A bill has been tabled or introduced in the Canadian Parliament that would ban the importation or exportation of horses for slaughter or horsemeat for human consumption.
Member of Parliament (MP) Alex Atamanenko tabled Bill C-322 which would amend the Health of Animals Act and the Meat Inspection Act to prohibit the importation or exportation (a) of horses for slaughter for human consumption; and (b) of horse-meat products for human consumption. The bill would also prohibit the transport of horses from one province to another for purposes of slaughter for human consumption.
The preamble to the bill states "horses are ordinarily kept as pets for sporting and recreational purposes" and "are not raised primarily for human consumption". The preamble also notes "horse-meat products for human consumption are likely to contain prohibited substances".
The latter is an understatement when it comes to American horses, thousands of which are still shipped each year to Canada as well as Mexico for slaughter for human consumption. There is no tracking system for American horses, and they may have several owners and simply show up at auction where they are purchased by kill buyers for slaughter. The kill buyer will typically know nothing about the horse’s drug, steroid or medication history. And American horses are full of drugs that a recent study confirms create a deadly health risk for human consumers.
The most common drug given to American horses, phenylbutazone or bute, is a carcinogen that can also cause aplastic anemia. The Food and Drug Administration regulations ban bute in animals raised for food. Yet, USDA and FDA allow the export of American horses for human consumption in other countries.
Effective July 31, 2010, the European Union was supposed to begin enforcing restrictions on the sale of meat from horses that have been given certain drugs and steroids. This means that, where horsemeat is destined for the E.U., Canadian or Mexican slaughterhouses must obtain veterinary records of all drugs or medication provided to the horse in the preceding six months. By 2013, all horses to be slaughtered for human consumption in the E.U. must be accompanied by veterinary records from birth that show the horse has never been given banned substances.
Under these restrictions, most American – and Canadian – horses should not be eligible for slaughter for human consumption in Canada as well as Mexico at least not until they have been held for 6 months and their drug and medication intake monitored. Too expensive for most kill buyers.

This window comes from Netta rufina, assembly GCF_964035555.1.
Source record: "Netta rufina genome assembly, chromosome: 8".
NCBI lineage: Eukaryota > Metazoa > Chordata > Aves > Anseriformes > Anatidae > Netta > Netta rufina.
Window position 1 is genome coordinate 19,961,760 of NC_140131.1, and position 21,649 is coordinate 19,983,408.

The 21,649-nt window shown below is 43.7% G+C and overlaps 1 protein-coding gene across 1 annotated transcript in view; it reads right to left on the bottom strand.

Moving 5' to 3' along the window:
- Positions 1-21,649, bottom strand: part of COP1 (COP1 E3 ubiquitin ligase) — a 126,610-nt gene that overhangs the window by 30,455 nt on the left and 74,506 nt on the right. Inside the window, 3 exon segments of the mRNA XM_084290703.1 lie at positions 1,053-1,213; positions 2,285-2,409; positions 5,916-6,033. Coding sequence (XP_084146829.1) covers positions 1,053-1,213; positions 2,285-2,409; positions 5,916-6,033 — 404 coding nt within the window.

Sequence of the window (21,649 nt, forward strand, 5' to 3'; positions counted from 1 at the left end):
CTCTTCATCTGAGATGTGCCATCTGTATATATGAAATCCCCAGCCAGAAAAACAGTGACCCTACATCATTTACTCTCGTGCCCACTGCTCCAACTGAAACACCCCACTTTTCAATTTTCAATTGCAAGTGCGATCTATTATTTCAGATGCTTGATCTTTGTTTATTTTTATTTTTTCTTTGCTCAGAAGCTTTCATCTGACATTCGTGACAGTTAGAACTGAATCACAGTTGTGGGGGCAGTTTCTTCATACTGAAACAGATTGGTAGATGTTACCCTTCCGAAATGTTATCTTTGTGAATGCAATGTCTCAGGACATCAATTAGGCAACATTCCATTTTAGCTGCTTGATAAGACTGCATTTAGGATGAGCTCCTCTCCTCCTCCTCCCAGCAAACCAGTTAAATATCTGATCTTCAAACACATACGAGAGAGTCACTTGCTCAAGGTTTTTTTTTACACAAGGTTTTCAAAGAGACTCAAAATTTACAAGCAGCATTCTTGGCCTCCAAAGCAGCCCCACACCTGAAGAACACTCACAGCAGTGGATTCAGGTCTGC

Investigations have revealed, however, that kill buyers are simply representing to Canadian authorities that the horses have not been given banned substances in the past 6 months. The Canadian authorities appear to be accepting these representations without question let alone investigation.
Horses in Canada have also not traditionally been raised for human consumption and contain substances hazardous to human health.
Mr. Atamanenko states, "It is irresponsible for Canada to allow the sale of meat from horses as a food item when they have never been raised in accordance with the food safety practices required for all other animals. For example, there is the issue of phenylbutazone. Bute is a known carcinogen that is banned from use in any animal entering the food chain.
"It is a health concern. There are substances that are not allowed by our rules to enter the food chain. By stopping the importation of horses from the United States, we would cut this down considerably.
"I urge all members of the House to support [C-322]."
Mr. Atamanenko tabled a similar bill last year that generated tens of thousands of signatures on petitions sent to Parliament in support.
According to Agriculture and Agri-Food Canada statistics, 88,915 horses were slaughtered in the 4 Canadian slaughter houses in 2010, more than 1,700 each week. An Ipsos-Reid poll reveals that nearly 2/3 of Canadians do not support slaughter of horses for human consumption.